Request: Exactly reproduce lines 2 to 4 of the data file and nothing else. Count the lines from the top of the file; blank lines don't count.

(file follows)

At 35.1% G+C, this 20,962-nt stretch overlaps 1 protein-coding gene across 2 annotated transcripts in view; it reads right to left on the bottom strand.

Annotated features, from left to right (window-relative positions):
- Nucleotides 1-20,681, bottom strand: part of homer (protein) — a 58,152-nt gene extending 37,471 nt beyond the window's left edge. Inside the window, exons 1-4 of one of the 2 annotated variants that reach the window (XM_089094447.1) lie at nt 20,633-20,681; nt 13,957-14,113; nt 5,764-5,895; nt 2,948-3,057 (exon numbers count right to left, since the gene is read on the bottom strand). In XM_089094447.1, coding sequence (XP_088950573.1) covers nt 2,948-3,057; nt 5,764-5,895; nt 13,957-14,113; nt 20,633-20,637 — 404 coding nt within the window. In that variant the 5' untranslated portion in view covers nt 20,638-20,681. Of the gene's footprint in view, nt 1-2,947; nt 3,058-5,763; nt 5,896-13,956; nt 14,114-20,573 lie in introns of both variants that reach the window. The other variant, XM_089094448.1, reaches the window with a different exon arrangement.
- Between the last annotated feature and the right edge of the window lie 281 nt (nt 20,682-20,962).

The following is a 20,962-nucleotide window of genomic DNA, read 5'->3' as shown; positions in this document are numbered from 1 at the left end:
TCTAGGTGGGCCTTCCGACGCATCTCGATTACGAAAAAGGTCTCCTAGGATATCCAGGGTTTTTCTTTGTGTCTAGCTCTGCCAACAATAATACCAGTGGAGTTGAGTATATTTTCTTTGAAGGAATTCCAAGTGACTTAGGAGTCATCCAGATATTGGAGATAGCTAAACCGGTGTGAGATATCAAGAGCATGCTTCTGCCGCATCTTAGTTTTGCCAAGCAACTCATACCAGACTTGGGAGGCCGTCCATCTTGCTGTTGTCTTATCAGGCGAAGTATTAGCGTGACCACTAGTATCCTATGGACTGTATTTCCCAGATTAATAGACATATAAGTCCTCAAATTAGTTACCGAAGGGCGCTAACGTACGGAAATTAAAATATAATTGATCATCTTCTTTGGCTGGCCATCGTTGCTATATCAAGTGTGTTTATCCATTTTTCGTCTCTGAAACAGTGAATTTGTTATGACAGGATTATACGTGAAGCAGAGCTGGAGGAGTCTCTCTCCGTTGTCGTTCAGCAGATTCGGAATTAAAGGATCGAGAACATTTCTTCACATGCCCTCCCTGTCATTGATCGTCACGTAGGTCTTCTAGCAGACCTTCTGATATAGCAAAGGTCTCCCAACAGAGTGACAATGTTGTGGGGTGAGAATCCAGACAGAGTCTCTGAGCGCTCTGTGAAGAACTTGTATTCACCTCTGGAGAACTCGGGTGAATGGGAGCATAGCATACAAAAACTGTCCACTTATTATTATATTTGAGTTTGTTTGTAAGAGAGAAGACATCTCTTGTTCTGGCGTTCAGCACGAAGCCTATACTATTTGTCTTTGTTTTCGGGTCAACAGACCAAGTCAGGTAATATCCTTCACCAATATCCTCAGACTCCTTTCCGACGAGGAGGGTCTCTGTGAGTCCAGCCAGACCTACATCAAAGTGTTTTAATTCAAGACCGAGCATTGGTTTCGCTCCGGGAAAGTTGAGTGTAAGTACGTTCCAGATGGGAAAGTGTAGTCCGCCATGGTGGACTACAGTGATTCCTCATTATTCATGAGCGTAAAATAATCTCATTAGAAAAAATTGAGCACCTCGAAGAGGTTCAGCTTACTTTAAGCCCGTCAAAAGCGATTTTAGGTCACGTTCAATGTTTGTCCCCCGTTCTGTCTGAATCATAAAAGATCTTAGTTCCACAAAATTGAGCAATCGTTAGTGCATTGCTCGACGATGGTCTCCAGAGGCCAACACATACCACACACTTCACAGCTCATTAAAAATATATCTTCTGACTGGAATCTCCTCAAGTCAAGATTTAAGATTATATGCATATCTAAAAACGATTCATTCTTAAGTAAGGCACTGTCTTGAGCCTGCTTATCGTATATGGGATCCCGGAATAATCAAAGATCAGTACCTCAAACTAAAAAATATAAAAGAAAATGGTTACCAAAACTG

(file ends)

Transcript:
Annotated features, from left to right (window-relative positions):
- Nucleotides 1-20,681, bottom strand: part of homer (protein) — a 58,152-nt gene extending 37,471 nt beyond the window's left edge. Inside the window, exons 1-4 of one of the 2 annotated variants that reach the window (XM_089094447.1) lie at nt 20,633-20,681; nt 13,957-14,113; nt 5,764-5,895; nt 2,948-3,057 (exon numbers count right to left, since the gene is read on the bottom strand). In XM_089094447.1, coding sequence (XP_088950573.1) covers nt 2,948-3,057; nt 5,764-5,895; nt 13,957-14,113; nt 20,633-20,637 — 404 coding nt within the window. In that variant the 5' untranslated portion in view covers nt 20,638-20,681. Of the gene's footprint in view, nt 1-2,947; nt 3,058-5,763; nt 5,896-13,956; nt 14,114-20,573 lie in introns of both variants that reach the window. The other variant, XM_089094448.1, reaches the window with a different exon arrangement.
- Between the last annotated feature and the right edge of the window lie 281 nt (nt 20,682-20,962).